```
# x is assigned the value 10:
<- 10
x
# See what's inside of x:
x
```

`[1] 10`

```
# x is assigned a vector with three values:
<- c(10, 11, 15)
x
# ... and display the content of x:
x
```

`[1] 10 11 15`

R is a programming language optimized for statistical purposes. It was created in 1992 by Ross Ihaka and Robert Gentleman at the University of Auckland. Since then it has been developed continuously and became one of the leading statistical software programs. R is unmatched in its versatility. It is used for teaching introductory courses into statistics up to doing the most sophisticated mathematical analysis. It has become the defacto standard in many scientific disciplines from the natural to the social sciences.

R is completely community driven . That is, it is developed and extended by anybody who likes to participate . It comes at no costs and can be downloaded for free for all major and many minor platforms at www.r-project.org. Yet, it is as reliable as other proprietary software like Mplus, STATA, SPSS etc . You can tell from my writing that is hard not to become an R-fan when you are into statistics :-)

R can be used in at least two ways:

- You can use it for applying data analyses. In that way it functions like most other statistical programs. You have to learn the specific syntax of R and it will compute the data analysis you need. For example
`mean(x)`

will return the mean of the variable`x`

;`lm(y ~ x)`

will calculate a linear regression with the criteria`y`

and the predictor`x`

for you or`plot(x, y)`

will return a scatter-plot of the variables`x`

and`y`

. - You can use R to program new statistical procedures, or extend previous ones.

It is the second function that is the origin of R’s huge success and versatility. New statistical procedures and functions can be published to be used for everyone in so called packages. A package usually contains several functions, help files and example data-sets. Hundreds of such packages are available to help in all kinds of specialized analyses. The basic installation of R comes with a large variety of packages per installed. New packages can most of the times be easily installed from within R. Admittedly, if you must have the latest developmental version of a new package installation sometimes can get a bit more complex. But with a bit of help and persistence it is not to difficult to accomplish.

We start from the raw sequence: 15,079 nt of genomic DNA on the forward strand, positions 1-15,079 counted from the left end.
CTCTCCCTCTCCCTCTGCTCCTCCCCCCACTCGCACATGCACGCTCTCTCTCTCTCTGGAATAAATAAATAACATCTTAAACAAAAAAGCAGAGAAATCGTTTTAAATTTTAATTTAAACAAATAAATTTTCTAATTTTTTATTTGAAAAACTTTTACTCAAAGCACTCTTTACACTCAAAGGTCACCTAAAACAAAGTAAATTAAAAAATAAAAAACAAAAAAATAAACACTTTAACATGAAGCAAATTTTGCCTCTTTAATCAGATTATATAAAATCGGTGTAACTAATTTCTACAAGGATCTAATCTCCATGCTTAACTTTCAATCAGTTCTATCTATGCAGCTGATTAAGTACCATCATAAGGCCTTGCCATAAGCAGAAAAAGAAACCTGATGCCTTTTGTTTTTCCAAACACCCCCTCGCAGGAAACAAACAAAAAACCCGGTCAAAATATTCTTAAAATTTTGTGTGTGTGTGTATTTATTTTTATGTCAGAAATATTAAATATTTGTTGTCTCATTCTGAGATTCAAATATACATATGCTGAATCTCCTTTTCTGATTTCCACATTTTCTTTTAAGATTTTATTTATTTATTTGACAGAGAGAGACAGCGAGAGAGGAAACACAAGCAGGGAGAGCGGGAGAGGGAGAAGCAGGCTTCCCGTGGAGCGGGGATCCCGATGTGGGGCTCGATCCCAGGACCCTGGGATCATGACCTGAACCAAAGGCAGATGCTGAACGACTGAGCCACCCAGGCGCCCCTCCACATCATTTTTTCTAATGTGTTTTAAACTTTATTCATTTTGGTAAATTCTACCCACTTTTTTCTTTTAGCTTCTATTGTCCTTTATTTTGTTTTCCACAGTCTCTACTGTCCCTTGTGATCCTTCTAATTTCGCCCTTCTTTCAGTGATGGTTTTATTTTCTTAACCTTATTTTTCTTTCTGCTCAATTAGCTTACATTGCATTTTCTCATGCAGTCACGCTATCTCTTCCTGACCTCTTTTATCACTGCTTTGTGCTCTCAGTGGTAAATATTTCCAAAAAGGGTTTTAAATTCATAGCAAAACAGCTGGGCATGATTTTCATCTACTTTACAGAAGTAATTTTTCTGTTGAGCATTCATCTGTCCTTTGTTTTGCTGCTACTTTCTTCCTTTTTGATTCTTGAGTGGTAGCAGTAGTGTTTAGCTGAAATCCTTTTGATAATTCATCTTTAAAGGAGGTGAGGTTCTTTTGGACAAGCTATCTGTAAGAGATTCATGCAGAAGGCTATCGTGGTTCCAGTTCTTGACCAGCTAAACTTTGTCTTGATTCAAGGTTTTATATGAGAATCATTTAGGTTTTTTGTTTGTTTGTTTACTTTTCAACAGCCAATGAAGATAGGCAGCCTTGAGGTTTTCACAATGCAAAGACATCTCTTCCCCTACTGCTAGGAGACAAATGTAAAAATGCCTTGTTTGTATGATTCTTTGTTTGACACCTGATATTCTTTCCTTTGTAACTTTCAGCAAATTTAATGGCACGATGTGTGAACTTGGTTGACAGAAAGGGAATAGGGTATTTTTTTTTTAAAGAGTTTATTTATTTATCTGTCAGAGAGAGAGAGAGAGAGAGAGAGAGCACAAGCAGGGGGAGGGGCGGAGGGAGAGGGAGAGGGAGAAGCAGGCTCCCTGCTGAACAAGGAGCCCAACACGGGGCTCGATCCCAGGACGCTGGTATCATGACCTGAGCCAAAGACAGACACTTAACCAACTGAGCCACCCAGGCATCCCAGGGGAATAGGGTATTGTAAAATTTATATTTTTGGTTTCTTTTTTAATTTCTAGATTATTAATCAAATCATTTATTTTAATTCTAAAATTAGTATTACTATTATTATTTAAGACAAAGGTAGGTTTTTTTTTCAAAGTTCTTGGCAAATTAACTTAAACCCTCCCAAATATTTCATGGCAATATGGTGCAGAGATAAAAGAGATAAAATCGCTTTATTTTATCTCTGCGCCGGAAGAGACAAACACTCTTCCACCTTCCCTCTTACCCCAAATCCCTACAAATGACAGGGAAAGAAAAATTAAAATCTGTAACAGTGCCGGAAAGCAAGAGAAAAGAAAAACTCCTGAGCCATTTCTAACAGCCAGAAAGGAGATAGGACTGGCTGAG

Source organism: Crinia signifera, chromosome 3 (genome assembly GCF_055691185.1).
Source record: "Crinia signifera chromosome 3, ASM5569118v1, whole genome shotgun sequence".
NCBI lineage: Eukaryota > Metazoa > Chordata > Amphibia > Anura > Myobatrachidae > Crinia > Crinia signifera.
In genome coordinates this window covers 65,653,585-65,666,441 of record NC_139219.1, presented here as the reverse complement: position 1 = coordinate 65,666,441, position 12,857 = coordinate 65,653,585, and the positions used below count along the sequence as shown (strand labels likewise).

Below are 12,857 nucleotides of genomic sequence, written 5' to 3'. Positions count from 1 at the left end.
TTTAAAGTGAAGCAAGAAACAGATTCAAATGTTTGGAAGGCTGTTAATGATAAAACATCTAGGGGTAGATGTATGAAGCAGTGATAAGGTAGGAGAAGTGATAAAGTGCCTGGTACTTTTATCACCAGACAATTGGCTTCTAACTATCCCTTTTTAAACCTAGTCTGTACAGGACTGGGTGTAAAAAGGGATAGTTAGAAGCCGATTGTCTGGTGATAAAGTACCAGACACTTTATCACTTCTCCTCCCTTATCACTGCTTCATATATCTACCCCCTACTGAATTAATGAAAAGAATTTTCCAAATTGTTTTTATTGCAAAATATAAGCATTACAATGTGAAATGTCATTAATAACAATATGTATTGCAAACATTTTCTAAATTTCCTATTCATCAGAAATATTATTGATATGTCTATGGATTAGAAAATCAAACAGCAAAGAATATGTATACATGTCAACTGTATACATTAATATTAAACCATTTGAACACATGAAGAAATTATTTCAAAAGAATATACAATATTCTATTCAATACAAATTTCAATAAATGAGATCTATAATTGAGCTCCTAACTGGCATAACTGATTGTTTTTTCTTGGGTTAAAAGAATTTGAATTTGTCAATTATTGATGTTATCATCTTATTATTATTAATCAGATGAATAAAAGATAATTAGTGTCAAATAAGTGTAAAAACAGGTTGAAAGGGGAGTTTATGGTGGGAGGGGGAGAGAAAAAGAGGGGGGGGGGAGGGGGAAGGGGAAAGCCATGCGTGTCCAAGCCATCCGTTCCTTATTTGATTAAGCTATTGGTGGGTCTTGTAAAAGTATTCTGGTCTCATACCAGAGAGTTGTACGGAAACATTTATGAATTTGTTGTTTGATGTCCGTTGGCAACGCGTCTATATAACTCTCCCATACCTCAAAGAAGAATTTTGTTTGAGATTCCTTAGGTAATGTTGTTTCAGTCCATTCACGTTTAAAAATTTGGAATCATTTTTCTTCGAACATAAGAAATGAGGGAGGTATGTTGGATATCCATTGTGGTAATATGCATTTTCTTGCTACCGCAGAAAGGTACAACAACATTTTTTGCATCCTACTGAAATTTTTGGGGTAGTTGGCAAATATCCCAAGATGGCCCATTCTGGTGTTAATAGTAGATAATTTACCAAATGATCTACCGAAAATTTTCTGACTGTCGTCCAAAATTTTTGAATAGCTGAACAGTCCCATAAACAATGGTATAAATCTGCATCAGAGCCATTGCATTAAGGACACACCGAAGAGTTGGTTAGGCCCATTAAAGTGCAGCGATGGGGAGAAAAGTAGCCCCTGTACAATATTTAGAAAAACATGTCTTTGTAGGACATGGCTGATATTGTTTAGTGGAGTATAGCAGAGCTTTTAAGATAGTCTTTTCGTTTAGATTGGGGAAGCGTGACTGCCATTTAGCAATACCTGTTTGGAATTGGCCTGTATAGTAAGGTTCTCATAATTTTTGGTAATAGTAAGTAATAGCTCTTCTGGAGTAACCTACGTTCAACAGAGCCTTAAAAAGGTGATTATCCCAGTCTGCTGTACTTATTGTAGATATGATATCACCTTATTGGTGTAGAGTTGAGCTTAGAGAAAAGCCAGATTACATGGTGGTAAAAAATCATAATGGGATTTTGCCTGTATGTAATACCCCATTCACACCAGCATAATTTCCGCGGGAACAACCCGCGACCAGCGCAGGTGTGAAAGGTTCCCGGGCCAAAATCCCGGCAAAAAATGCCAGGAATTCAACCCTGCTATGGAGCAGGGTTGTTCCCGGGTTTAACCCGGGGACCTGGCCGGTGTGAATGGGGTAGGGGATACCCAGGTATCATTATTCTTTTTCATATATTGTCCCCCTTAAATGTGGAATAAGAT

The book at hand describes the use of such an additional package named *scan* providing specialized functions for single-case analyses. *scan* comes in two versions: A “stable” version and a developmental version. Both versions can be installed directly from within R. The stable version is much older and only provides a limited functionality. Therefore, I will refer to the developmental version in this book.

*R* is a script language. That is, you type in text and let R execute the commands you wrote down. Either you work in a *console* or a *textfile*. In a *console* the command will be executed every time you press the RETURN-key. In a *textfile* you type down your code, mark the part you like to be executed, and run that code (with a click or a certain key). The latter text files can be saved and reused for later R sessions. Therefore, usually you will work in a text file.

A value is assigned to a variable with the `<-`

operator. Which should be read as an arrow rather than a less sign and a minus sign. A `#`

is followed by a comment to make your code more understandable. So, what follows a `#`

is not interpreted by R. A vector is a chain of several values. With a vector you could describe the values of a measurement series. The `c`

function is used to build a vector (e.g., `c(1, 2, 3, 4)`

). If you like to see the content of a variable you could use the `print`

function. `print(x)`

will display the content of the variable `x`

. A shortcut for this is just to type variable name (and press return) `x`

.

```
# x is assigned the value 10:
<- 10
x
# See what's inside of x:
x
```

`[1] 10`

```
# x is assigned a vector with three values:
<- c(10, 11, 15)
x
# ... and display the content of x:
x
```

`[1] 10 11 15`

Two important concepts in **R** are *functions* and *arguments*. A *function* is the name for a procedure that does something with the *arguments* that are provided by you. For example, the function `mean`

calculated the mean. `mean`

has an argument `x`

which “expects” that you provide a vector (a series of values) from which it will calculate the mean. `mean( x = c(1, 3, 5) )`

will compute the mean of the values 1, 3, and 5 and return the result 3. Some *functions* can take several arguments. `mean`

for example also takes the argument `trim`

. For calculating a trimmed mean. `mean( x = c(1, 1, 3, 3, 5, 6, 7, 8, 9, 9), trim = 0.1)`

will calculate the 10% trimmed mean of the provided values. The name of the first argument could be dropped. That is, `mean( c(1, 3, 5) )`

will be interpreted by **R** as `mean( x = c(1, 3, 5) )`

. You could also provide a variable to an argument.

```
<- c(1, 4, 5, 6, 3, 7, 7, 5)
values mean(x = values)
```

`[1] 4.75`

```
# or shorter:
mean(values)
```

`[1] 4.75`

The return value of a function can be assigned to a new variable instead:

```
<- c(1, 4, 5, 6, 3, 7, 7, 5)
y <- mean(y)
res #now res contains the mean of y:
res
```

`[1] 4.75`

Every function in R has a help page written by the programmers. You can retrieve these pages with the `help`

function or the short cut `?`

. `help("mean")`

will display the help page for the `mean`

function. The quotation marks are necessary here because you do not provide a variable with the name *mean* but a word ‘mean’. The shortcut works `?mean`

. A bit confusingly, you do not need the quotation marks here.